What are the strongest cases in the Archive? This depends on which form of evidence you find most convincing. The cases adjudicated in criminal court were subject to the highest standard of proof, so these might be considered the most convincing cases. Perhaps most convincing are those where the defendant did not contest guilt, since those cases pose no factual question as to whether the abuse occurred. Then again, claims of innocence notwithstanding, there are cases in the archive that involve eyewitnesses, medical evidence, and physical evidence. There is even a case that an adjudicator found to meet Biblical standards of proof: two witnesses. Some people find clinical cases more convincing than court cases, since they do not evolve through the adversary system. Accordingly, the Archive contains a range of cases. Different people will find different kinds of cases to be the most persuasive.
Why do some cases have documentation, while others have minimal information? The Archive was established with the minimum standard that “cases” had to be identified with sufficient specificity that other researchers could find the case as published or have sufficient leads that researching the case would be possible. Some cases in the archive exceed that standard because additional information has been made available, along with consent to use it on the Web. Public information supplements other cases, where possible. It should be noted that this minimum standard has almost never been applied to the countless “cases” reported as false-memory. Many claims about the prevalence of that phenomenon and the merits of various cases remain unscrutinized by scientific processes such as replication and verification. The cases in this Archive are all open to scrutiny. The clinical cases are cited by publication, and all remaining cases are identified with sufficient specificity to conduct additional research.
Have any cases been removed from the Archive? Yes. Three cases have been removed over time. Most recently, a case from the Legal section, Commonwealth v. Slutzker, was removed and placed on hold pending additional legal proceedings.
Two other cases were removed at a previous update, based on information provided by people who looked into those cases further. Both had been misreported in the press. First, the Owen Dulmage case from Canada was removed. While a major press report clearly indicated otherwise, later coverage indicates that the delay in coming forward was psychological, not memory-related. While remembering his abduction all along, Mr. Helferty “said that 38 years later, one of the things that disturbs him most is his inability to remember the details of his final four nights as a hostage.” Roik, “‘Boy snatcher’ still a risk; Crown seeks 4 years for ‘disturbed, dangerous’ Dulmage,” Ottowa Sun (March 3, 1999): p. 7. The second case removed from the Archive is the Shacklett case from Mt. Clemens, Michigan. It was also removed for the same reason as the Dulmage case. As it turns out, most of the coverage of this case misreported the memory issue, deeming it “a repressed memory case.” It now appears that the defense characterized the memory as “repressed,” an increasingly common technique of impugning those with continuous memory by falsely claiming that their memory was recovered. It should be noted that both of these cases are clearly corroborated cases of sexual abuse. But neither involved recovered memory.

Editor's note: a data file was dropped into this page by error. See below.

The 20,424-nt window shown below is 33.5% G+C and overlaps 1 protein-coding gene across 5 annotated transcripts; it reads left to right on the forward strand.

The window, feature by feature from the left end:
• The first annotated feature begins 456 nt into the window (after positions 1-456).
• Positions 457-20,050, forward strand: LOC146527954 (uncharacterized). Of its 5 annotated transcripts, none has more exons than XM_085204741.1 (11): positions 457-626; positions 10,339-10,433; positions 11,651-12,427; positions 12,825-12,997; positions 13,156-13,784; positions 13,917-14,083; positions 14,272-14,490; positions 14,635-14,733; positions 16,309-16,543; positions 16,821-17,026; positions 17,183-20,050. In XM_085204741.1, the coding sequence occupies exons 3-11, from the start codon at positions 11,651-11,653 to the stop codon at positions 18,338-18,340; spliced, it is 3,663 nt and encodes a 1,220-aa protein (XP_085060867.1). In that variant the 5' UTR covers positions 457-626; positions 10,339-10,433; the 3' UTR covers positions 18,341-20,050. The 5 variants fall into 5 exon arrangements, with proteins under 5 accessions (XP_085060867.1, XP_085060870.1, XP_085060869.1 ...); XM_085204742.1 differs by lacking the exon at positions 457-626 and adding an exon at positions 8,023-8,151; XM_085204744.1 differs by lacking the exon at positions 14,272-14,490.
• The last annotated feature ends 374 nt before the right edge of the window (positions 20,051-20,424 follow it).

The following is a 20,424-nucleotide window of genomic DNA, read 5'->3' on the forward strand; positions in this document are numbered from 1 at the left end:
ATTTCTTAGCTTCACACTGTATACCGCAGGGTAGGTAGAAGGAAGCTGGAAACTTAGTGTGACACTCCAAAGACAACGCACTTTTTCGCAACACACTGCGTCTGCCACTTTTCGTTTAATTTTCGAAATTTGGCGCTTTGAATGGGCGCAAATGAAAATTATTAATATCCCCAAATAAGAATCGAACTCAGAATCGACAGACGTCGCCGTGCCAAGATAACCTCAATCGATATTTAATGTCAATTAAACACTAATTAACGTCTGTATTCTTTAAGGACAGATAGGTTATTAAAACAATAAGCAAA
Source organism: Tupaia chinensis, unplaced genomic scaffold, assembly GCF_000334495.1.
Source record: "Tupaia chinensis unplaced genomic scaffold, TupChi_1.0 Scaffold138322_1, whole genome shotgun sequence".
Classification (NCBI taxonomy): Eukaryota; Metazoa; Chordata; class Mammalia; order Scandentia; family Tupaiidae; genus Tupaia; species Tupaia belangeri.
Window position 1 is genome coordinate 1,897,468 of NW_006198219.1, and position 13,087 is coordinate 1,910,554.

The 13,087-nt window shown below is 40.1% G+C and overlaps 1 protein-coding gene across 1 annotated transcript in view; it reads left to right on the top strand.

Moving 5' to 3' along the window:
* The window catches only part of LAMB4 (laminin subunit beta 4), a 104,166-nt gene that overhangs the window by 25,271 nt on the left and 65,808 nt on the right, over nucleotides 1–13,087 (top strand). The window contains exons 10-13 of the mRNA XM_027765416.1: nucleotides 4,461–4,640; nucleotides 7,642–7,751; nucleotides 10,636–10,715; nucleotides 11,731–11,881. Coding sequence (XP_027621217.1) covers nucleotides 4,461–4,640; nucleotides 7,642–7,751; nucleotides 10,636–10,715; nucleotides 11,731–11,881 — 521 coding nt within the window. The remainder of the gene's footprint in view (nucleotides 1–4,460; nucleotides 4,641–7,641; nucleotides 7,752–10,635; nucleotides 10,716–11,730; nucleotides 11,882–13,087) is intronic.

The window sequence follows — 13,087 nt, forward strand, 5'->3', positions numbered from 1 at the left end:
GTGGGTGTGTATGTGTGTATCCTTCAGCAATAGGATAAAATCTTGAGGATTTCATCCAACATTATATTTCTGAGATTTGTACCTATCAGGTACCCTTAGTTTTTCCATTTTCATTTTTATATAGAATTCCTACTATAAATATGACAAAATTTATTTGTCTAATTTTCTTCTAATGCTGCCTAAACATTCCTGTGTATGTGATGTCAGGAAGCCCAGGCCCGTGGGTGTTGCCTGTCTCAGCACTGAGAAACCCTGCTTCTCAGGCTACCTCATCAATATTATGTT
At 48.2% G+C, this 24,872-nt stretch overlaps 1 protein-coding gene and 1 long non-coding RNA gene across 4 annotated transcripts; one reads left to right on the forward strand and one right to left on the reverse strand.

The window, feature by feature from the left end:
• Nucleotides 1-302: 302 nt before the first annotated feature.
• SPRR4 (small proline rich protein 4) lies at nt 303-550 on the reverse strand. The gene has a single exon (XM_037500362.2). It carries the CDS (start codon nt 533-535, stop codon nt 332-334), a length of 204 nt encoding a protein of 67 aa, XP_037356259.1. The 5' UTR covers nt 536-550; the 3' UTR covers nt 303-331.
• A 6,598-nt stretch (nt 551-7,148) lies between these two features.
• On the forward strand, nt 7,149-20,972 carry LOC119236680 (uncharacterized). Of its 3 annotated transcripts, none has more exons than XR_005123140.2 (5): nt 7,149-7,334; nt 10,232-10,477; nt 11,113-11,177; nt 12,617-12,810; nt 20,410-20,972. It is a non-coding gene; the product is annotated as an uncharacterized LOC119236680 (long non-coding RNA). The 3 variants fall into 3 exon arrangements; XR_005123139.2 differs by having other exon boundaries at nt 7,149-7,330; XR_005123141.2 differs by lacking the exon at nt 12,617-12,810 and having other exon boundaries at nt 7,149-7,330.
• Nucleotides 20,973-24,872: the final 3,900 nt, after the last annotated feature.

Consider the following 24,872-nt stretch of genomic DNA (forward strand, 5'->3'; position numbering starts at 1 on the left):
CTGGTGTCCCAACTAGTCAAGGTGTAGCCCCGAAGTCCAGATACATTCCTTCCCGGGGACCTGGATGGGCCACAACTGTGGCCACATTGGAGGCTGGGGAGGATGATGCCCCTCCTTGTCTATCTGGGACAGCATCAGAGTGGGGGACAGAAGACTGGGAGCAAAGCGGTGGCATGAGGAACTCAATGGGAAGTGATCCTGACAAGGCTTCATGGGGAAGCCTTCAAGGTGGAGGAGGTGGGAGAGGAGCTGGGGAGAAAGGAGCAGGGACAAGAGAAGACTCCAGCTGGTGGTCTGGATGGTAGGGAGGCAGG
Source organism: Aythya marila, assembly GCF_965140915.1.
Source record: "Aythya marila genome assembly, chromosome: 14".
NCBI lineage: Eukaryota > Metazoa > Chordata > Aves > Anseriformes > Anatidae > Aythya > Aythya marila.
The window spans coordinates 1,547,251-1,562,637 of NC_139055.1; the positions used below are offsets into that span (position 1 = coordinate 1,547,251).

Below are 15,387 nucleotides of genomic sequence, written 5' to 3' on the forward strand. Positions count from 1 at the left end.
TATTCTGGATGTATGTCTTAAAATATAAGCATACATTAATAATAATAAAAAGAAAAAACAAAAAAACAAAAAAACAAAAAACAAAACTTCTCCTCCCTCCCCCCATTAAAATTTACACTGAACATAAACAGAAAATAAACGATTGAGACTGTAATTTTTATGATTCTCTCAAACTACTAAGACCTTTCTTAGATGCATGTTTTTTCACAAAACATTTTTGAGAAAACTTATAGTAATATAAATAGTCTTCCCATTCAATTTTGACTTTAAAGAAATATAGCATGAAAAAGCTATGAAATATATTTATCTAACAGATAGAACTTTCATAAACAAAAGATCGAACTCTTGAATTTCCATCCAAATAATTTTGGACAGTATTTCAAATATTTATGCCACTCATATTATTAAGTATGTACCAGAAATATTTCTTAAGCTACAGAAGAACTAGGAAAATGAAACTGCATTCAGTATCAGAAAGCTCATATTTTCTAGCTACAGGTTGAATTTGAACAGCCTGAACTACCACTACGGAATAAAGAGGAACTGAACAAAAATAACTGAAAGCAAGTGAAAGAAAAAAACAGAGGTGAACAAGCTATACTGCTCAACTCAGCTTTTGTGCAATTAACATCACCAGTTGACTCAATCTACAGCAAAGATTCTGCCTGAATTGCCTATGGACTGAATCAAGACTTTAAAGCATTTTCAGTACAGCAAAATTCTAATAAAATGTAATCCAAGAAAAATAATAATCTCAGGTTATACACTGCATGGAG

Isn’t recovered memory something that faded in the 1990s? No. False-memory partisans were successful in capturing the media in the 1990s and in a limited number of states law changes (by court and legislatures) made it harder for adult victims of child sexual abuse to bring any kind of claim. But the phenomenon, while harder to observe and therefore much less likely to be reported, certainly continues. The first murder conviction in England based on recovered memory testimony occurred in 2002 (based on a woman’s long-buried memories of her mother’s death, recovered “during counseling sessions” in 2000). This case is in the Archive. Others currently pending inclusion include Gregory Ford’s recovered memory (in 2002) of sexual abuse by Father Shanley, then of the Boston Diocese. Similarly, memories recovered in 2002 formed the basis for an ex-resident’s lawsuit against Boys Town filed in February 2003. Similarly, a pending lawsuit against the old, Catholic-based Peter Pan program in Florida is based on a memory recovered in 2001. Future updates will add these cases (and others) to the Archive as events warrant.
What about “false memory syndrome”? There is no such thing as “false memory syndrome.” This “syndrome” has not been recognized in the DSM. Rather, it is “a non-psychological term originated by a private foundation whose stated purpose is to support accused parents.” A group of researchers with “a common concern for the responsibility of psychology as a science” signed a letter to the editor in the APS Observer in 1993 urging, “for the sake of intellectual honesty, let’s leave the term ‘false memory syndrome’ to the popular press.” Read this important, but often overlooked letter (180K PDF).